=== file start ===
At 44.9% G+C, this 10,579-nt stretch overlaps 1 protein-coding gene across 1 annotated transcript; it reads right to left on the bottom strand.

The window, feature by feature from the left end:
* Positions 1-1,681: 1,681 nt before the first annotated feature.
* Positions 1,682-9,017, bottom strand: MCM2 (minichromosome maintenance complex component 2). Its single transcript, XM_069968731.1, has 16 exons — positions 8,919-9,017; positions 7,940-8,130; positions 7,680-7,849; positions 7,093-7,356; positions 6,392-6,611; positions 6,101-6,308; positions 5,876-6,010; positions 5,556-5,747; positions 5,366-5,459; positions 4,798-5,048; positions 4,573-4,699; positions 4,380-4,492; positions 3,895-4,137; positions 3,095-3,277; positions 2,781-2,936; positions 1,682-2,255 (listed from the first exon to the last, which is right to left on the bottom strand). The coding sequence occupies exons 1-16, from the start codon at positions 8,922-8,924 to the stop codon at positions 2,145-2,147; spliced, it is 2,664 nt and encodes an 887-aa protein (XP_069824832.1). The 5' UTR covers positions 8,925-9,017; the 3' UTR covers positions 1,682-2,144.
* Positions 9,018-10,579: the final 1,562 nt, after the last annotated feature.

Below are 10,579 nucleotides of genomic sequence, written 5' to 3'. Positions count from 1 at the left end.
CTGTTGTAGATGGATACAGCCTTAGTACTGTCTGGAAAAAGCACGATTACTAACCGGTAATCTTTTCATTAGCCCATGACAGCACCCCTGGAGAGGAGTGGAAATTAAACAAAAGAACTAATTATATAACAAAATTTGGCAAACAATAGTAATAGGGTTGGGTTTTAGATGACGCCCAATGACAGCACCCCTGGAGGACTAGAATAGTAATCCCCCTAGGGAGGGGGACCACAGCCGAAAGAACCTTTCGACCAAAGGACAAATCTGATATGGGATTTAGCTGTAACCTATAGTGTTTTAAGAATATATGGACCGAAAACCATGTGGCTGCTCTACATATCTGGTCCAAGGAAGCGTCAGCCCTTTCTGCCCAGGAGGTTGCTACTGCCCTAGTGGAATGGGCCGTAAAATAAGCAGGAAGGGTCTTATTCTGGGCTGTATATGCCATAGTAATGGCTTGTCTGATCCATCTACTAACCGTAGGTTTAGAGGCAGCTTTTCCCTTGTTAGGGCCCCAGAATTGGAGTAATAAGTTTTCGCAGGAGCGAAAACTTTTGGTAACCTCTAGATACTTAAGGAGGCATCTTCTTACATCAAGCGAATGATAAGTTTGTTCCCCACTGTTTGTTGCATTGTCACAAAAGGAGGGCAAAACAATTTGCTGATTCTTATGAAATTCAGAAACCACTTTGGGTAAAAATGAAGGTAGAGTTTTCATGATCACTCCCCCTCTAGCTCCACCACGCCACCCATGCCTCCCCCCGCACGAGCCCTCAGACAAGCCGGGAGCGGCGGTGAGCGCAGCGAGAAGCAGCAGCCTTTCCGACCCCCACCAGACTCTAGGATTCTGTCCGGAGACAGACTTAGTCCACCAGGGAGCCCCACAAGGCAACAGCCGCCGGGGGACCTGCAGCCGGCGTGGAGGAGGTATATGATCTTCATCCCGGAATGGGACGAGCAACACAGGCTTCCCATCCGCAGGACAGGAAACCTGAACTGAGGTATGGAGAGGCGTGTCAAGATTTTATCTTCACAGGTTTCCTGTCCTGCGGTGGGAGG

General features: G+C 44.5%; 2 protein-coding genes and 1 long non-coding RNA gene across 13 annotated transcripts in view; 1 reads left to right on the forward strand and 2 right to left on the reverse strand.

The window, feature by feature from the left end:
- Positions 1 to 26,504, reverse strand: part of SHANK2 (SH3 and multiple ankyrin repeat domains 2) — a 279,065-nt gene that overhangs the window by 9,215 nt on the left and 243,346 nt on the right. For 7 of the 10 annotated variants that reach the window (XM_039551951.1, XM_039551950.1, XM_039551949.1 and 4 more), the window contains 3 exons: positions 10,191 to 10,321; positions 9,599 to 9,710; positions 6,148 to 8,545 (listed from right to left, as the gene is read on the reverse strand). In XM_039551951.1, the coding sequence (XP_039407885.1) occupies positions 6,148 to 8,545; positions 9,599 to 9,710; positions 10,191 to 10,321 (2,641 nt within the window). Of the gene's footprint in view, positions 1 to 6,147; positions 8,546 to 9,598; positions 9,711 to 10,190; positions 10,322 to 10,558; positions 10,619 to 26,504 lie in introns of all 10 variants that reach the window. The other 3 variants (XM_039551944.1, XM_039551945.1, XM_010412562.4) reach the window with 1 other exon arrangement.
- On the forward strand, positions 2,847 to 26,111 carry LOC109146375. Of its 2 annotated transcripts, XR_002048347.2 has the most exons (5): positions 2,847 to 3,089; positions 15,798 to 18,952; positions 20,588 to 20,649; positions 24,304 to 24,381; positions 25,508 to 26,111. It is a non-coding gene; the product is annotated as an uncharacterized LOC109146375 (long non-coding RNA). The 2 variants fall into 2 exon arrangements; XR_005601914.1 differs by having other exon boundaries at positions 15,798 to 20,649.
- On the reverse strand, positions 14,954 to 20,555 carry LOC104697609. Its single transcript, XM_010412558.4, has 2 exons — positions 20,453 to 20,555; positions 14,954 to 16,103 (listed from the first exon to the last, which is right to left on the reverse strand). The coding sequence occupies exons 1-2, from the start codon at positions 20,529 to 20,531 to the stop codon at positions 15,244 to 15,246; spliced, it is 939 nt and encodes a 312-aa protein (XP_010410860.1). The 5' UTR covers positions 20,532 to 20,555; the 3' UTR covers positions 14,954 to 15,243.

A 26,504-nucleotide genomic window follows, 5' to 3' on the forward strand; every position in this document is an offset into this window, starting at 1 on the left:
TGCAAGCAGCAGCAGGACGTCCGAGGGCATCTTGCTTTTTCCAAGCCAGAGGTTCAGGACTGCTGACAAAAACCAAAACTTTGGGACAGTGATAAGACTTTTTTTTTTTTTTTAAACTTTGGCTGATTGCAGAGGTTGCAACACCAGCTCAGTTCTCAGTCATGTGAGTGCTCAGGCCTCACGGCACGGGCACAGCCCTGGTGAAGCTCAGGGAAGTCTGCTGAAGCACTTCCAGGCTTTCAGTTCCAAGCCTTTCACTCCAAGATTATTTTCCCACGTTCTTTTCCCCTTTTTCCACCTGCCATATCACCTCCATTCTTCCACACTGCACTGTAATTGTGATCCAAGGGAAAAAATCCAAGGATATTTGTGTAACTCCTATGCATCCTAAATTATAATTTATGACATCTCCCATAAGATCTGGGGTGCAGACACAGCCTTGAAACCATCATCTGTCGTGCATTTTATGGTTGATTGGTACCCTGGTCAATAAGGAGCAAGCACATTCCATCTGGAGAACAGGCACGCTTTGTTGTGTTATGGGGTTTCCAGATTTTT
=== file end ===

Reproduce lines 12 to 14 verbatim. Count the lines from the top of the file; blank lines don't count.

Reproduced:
- On the reverse strand, positions 14,954 to 20,555 carry LOC104697609. Its single transcript, XM_010412558.4, has 2 exons — positions 20,453 to 20,555; positions 14,954 to 16,103 (listed from the first exon to the last, which is right to left on the reverse strand). The coding sequence occupies exons 1-2, from the start codon at positions 20,529 to 20,531 to the stop codon at positions 15,244 to 15,246; spliced, it is 939 nt and encodes a 312-aa protein (XP_010410860.1). The 5' UTR covers positions 20,532 to 20,555; the 3' UTR covers positions 14,954 to 15,243.

A 26,504-nucleotide genomic window follows, 5' to 3' on the forward strand; every position in this document is an offset into this window, starting at 1 on the left:
TGCAAGCAGCAGCAGGACGTCCGAGGGCATCTTGCTTTTTCCAAGCCAGAGGTTCAGGACTGCTGACAAAAACCAAAACTTTGGGACAGTGATAAGACTTTTTTTTTTTTTTTAAACTTTGGCTGATTGCAGAGGTTGCAACACCAGCTCAGTTCTCAGTCATGTGAGTGCTCAGGCCTCACGGCACGGGCACAGCCCTGGTGAAGCTCAGGGAAGTCTGCTGAAGCACTTCCAGGCTTTCAGTTCCAAGCCTTTCACTCCAAGATTATTTTCCCACGTTCTTTTCCCCTTTTTCCACCTGCCATATCACCTCCATTCTTCCACACTGCACTGTAATTGTGATCCAAGGGAAAAAATCCAAGGATATTTGTGTAACTCCTATGCATCCTAAATTATAATTTATGACATCTCCCATAAGATCTGGGGTGCAGACACAGCCTTGAAACCATCATCTGTCGTGCATTTTATGGTTGATTGGTACCCTGGTCAATAAGGAGCAAGCACATTCCATCTGGAGAACAGGCACGCTTTGTTGTGTTATGGGGTTTCCAGATTTTT